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Parrot Cichlid

(Hoplarchus psittacus)

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 Quick Care Facts

• Care Level: Moderate   • Temperament: Semi-aggressive   • Maximum Size: 15"
• Minimum Tank Size: 75 gallons   • Water Conditions: 80-88° F, pH 4.5-6.5, dH 4-8
• Diet: Carnivore   • Origin: Amazon Basin, South America   • Family: Cichlidae
• Species: Parrot Cichlids   • Aquarium Type: Cichlid-New-World

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Species Information

Parrot Cichlid native habitat, distribution, behavior & aquarium compatibility.

The Parrot Cichlid is a beautiful, metallic-green species with bright red eyes that is native to flooded forest regions and blackwater habitats of South America. Parrot Cichlids (not to be confused with the man-made, hybrid, Blood Parrot "cichlids" that resemble fancy goldfish) are large Cichlids that get their scientific name "psittacus" based on parrots that are members of the Psitticidae family.

The Parrot Cichlid is available within the aquarium hobby; however, they are much more rare than a lot of similar Cichlid species that are collected from the same Amazonian waters. Hobbyists looking to purchase a True Parrot Cichlid may have to look at specialty fish sellers or the special fish sections of more mainstream fish retailers in order to find one to purchase.

Aquarium Care

How to successfully keep Parrot Cichlid in the home aquarium.

Parrot Cichlids require an aquarium of at least 75 gallons and should be provided with a fine sand to smooth gravel substrate and a few structures for shelter (driftwood, rocks, and/or vegetation). Live plants are appreciated as they help with natural, biological filtration and are abundant in their native blackwater environment, but any live plants in their tank should have strong root structures and be attached to driftwood or rocks; or even potted as Parrot Cichlids grow to be large and powerful fish.

They prefer warmer water and absolutely demand that it's pristine; high quality biological and mechanical filtration is very important as well as a low pH (acidic) and soft water. Lighting intensity in their tank can vary with enough light to support a few live plants, but with lower intensity areas where they can relax in some shade.

Parrot Cichlids are relatively peaceful Cichlids but can become territorial as they get older; it's recommended that they be housed within a community environment, but are more commonly kept in species or biotope-specific aquariums. Tank mates should be considered carefully and should be comparable in size (Geophagus and Severum species would be wise choices).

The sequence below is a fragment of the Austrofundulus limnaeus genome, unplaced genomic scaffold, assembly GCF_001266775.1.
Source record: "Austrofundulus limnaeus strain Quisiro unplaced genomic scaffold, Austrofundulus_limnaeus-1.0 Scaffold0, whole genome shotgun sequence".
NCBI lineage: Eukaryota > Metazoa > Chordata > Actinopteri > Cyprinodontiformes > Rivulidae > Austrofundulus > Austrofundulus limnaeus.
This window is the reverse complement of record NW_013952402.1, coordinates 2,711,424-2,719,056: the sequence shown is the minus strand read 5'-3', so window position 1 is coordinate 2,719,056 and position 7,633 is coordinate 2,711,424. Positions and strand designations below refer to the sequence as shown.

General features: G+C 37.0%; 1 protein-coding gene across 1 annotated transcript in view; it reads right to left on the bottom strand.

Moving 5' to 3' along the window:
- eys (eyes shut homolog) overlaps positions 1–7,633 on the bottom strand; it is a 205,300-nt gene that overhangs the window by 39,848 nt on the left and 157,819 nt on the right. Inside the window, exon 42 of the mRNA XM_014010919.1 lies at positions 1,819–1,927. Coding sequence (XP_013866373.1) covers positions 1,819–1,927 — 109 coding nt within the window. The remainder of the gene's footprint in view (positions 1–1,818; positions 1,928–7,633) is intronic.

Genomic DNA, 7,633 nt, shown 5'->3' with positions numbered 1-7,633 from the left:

Feeding & Nutrition

How to properly feed Parrot Cichlid and provide a healthy diet.

Parrot Cichlids are carnivores and eat insects, crustaceans and minnows in the wild. They should be provided with a variety of meaty and vitamin enriched foods such as live, frozen or freeze-dried ghost shrimp, krill, minnows, bloodworms, blackworms, mealworms, earthworms, crickets, and nutritional Cichlid pellets (Spirulina too).

They should never be fed fancy guppies or goldfish as bacteria and disease may be introduced into their tank, not to mention the fat and total lack of nutritional value in common "feeder" fish. Care must be taken not to overfeed as they are very sensitive to polluted water conditions. Feed once every other day to once daily and only what they will consume in a few minutes.

Breeding Information

How to successfully breed Parrot Cichlid in the aquarium environment.

Parrot Cichlids have no apparent sexual dimorphism, but it's said that a male will be larger and more rounded in shape. They are egg layers that practice brood care and although breeding is extremely rare in captivity, a pair might spawn at two to four years of age when housed in pristine conditions.

After the pair beats each other up fairly well, the female will lay one to three hundred eggs on a semi-vertical surface (flat of a rock or slate) and the male will fertilize them soon afterwards. Both parents will look after the eggs and fry. The fry will grow to be around half an inch within 6-8 weeks.

The fry should eat small foods (daphnia, encapsulated rotifers) for the first few days and then moved on to freshly hatched brine shrimp for the first few weeks. Once grown out a little bit more, the fry and be fed chopped bloodworms, Spirulina flakes and micro-pellets. Be careful not to spook the mother with any changes to the environment and wait to do a water change until the fry are separated, or they may be killed.

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